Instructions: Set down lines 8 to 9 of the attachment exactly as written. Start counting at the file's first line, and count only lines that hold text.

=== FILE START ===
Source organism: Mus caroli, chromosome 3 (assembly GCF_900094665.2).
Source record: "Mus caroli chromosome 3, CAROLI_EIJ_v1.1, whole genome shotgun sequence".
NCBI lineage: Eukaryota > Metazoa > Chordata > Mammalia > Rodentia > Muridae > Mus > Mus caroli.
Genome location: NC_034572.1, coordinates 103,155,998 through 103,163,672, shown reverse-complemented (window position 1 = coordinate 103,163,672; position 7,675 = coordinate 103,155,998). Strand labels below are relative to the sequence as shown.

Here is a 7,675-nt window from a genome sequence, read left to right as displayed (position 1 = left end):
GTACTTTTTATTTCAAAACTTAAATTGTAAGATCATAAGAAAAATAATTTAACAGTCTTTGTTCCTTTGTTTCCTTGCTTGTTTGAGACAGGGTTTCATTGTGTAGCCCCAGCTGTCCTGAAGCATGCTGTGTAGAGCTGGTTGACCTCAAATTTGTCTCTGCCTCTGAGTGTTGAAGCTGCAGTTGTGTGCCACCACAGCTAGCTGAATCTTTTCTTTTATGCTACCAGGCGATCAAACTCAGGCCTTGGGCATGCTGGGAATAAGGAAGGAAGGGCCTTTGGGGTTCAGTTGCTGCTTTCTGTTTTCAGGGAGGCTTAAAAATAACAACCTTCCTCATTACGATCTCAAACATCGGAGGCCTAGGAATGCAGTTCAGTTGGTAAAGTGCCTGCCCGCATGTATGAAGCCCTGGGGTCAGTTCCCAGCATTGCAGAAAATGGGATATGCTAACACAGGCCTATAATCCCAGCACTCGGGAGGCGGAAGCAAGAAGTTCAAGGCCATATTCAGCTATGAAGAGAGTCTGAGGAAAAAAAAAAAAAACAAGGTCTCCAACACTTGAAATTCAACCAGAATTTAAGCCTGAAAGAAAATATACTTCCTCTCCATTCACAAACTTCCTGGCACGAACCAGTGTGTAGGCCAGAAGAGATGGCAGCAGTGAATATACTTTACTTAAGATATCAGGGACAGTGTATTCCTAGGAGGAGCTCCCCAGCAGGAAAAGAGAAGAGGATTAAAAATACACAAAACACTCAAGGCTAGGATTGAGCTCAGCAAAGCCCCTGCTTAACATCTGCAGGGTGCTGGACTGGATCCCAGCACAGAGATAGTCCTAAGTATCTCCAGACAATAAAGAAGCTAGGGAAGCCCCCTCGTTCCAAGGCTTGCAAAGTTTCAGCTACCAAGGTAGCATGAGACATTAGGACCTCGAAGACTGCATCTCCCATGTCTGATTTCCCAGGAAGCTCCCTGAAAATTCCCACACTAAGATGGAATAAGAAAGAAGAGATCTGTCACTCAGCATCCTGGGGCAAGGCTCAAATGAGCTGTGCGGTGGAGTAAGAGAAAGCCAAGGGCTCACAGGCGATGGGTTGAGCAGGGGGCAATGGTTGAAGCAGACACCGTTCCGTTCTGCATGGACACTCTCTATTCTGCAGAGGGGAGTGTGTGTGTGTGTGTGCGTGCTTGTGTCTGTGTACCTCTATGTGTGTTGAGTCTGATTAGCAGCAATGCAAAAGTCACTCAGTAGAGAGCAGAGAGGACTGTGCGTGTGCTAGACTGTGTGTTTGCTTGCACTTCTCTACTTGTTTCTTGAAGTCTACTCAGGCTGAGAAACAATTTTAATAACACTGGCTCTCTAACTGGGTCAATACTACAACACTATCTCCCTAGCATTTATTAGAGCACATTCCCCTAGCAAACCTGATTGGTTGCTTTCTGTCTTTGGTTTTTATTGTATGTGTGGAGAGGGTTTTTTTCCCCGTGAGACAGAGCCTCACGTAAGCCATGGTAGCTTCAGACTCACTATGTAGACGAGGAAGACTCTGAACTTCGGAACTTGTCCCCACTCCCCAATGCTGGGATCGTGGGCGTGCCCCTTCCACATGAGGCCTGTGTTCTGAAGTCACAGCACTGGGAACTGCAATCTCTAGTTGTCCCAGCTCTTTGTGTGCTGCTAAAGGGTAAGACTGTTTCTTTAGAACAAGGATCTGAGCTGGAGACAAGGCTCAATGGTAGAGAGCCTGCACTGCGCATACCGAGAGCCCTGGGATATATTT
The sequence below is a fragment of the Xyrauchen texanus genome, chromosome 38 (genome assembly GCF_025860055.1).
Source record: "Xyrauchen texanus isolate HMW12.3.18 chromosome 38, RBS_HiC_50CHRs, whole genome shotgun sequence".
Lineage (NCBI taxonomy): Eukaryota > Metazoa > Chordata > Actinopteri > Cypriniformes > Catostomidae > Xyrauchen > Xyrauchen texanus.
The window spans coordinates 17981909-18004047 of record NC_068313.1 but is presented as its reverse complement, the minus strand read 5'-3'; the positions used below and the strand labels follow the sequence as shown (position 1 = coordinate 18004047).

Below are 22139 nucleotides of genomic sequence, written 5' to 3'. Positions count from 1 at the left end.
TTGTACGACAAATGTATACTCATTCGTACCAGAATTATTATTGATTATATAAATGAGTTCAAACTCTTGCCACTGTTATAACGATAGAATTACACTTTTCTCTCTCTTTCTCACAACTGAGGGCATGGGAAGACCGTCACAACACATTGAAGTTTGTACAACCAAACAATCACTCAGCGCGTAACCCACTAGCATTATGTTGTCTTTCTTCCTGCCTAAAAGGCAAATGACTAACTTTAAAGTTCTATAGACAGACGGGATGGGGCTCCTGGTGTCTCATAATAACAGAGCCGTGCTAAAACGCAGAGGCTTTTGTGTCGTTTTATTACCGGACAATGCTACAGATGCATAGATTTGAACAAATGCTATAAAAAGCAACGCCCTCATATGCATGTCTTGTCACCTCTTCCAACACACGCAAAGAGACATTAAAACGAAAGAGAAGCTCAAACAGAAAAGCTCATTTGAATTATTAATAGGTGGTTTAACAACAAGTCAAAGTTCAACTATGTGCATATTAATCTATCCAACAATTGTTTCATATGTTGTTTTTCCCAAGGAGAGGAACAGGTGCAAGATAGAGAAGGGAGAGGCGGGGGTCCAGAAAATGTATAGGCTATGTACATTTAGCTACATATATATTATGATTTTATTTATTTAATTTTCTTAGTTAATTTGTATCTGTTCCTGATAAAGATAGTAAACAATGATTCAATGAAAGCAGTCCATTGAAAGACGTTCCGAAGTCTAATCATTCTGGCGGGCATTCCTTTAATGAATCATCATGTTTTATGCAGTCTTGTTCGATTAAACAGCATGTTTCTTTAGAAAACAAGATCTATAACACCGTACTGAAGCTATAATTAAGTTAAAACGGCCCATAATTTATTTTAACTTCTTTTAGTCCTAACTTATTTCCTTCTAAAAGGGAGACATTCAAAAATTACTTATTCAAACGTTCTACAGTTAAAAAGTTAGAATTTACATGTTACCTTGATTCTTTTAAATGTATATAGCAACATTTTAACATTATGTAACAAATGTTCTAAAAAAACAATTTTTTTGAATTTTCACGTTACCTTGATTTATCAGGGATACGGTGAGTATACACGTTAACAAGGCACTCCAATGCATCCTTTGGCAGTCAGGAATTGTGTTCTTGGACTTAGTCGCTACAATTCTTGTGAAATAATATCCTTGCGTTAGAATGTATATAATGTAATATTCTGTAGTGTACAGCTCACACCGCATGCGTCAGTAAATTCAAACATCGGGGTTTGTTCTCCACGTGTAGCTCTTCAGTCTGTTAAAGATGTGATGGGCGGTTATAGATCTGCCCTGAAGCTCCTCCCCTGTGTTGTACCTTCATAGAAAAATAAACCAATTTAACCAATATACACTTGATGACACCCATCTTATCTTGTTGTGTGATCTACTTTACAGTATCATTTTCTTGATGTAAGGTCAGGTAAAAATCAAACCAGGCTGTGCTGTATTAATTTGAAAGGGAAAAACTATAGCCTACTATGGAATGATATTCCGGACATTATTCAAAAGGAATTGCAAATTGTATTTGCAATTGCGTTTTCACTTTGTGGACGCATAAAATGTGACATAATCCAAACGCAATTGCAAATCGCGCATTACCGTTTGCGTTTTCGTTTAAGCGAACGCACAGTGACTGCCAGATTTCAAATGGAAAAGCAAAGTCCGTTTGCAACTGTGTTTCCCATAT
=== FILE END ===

Source record: "Xyrauchen texanus isolate HMW12.3.18 chromosome 38, RBS_HiC_50CHRs, whole genome shotgun sequence".
Lineage (NCBI taxonomy): Eukaryota > Metazoa > Chordata > Actinopteri > Cypriniformes > Catostomidae > Xyrauchen > Xyrauchen texanus.